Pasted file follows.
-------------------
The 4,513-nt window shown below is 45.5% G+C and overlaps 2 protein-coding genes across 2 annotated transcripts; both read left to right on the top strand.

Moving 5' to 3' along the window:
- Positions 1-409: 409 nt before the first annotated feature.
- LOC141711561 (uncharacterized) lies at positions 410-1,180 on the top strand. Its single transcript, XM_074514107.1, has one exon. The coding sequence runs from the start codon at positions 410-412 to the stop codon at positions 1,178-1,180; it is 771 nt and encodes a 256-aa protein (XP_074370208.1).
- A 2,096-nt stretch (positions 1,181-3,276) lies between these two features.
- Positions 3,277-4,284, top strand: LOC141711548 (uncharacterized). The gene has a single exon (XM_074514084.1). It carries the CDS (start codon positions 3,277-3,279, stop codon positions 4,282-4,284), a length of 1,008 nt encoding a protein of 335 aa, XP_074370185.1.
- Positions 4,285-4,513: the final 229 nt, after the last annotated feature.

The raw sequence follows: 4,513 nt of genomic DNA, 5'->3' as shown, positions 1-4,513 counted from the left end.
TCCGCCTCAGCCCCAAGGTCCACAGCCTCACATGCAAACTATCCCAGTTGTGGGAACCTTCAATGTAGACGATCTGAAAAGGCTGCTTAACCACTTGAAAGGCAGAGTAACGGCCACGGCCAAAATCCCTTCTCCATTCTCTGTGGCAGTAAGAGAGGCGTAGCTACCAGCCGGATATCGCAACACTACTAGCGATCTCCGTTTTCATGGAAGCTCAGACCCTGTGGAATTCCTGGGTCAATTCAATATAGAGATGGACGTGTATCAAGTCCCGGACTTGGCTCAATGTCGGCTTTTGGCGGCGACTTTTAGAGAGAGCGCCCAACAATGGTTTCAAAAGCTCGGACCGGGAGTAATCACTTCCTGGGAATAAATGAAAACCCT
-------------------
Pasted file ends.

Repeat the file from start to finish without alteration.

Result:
The 4,513-nt window shown below is 45.5% G+C and overlaps 2 protein-coding genes across 2 annotated transcripts; both read left to right on the top strand.

Moving 5' to 3' along the window:
- Positions 1-409: 409 nt before the first annotated feature.
- LOC141711561 (uncharacterized) lies at positions 410-1,180 on the top strand. Its single transcript, XM_074514107.1, has one exon. The coding sequence runs from the start codon at positions 410-412 to the stop codon at positions 1,178-1,180; it is 771 nt and encodes a 256-aa protein (XP_074370208.1).
- A 2,096-nt stretch (positions 1,181-3,276) lies between these two features.
- Positions 3,277-4,284, top strand: LOC141711548 (uncharacterized). The gene has a single exon (XM_074514084.1). It carries the CDS (start codon positions 3,277-3,279, stop codon positions 4,282-4,284), a length of 1,008 nt encoding a protein of 335 aa, XP_074370185.1.
- Positions 4,285-4,513: the final 229 nt, after the last annotated feature.

The raw sequence follows: 4,513 nt of genomic DNA, 5'->3' as shown, positions 1-4,513 counted from the left end.
TCCGCCTCAGCCCCAAGGTCCACAGCCTCACATGCAAACTATCCCAGTTGTGGGAACCTTCAATGTAGACGATCTGAAAAGGCTGCTTAACCACTTGAAAGGCAGAGTAACGGCCACGGCCAAAATCCCTTCTCCATTCTCTGTGGCAGTAAGAGAGGCGTAGCTACCAGCCGGATATCGCAACACTACTAGCGATCTCCGTTTTCATGGAAGCTCAGACCCTGTGGAATTCCTGGGTCAATTCAATATAGAGATGGACGTGTATCAAGTCCCGGACTTGGCTCAATGTCGGCTTTTGGCGGCGACTTTTAGAGAGAGCGCCCAACAATGGTTTCAAAAGCTCGGACCGGGAGTAATCACTTCCTGGGAATAAATGAAAACCCT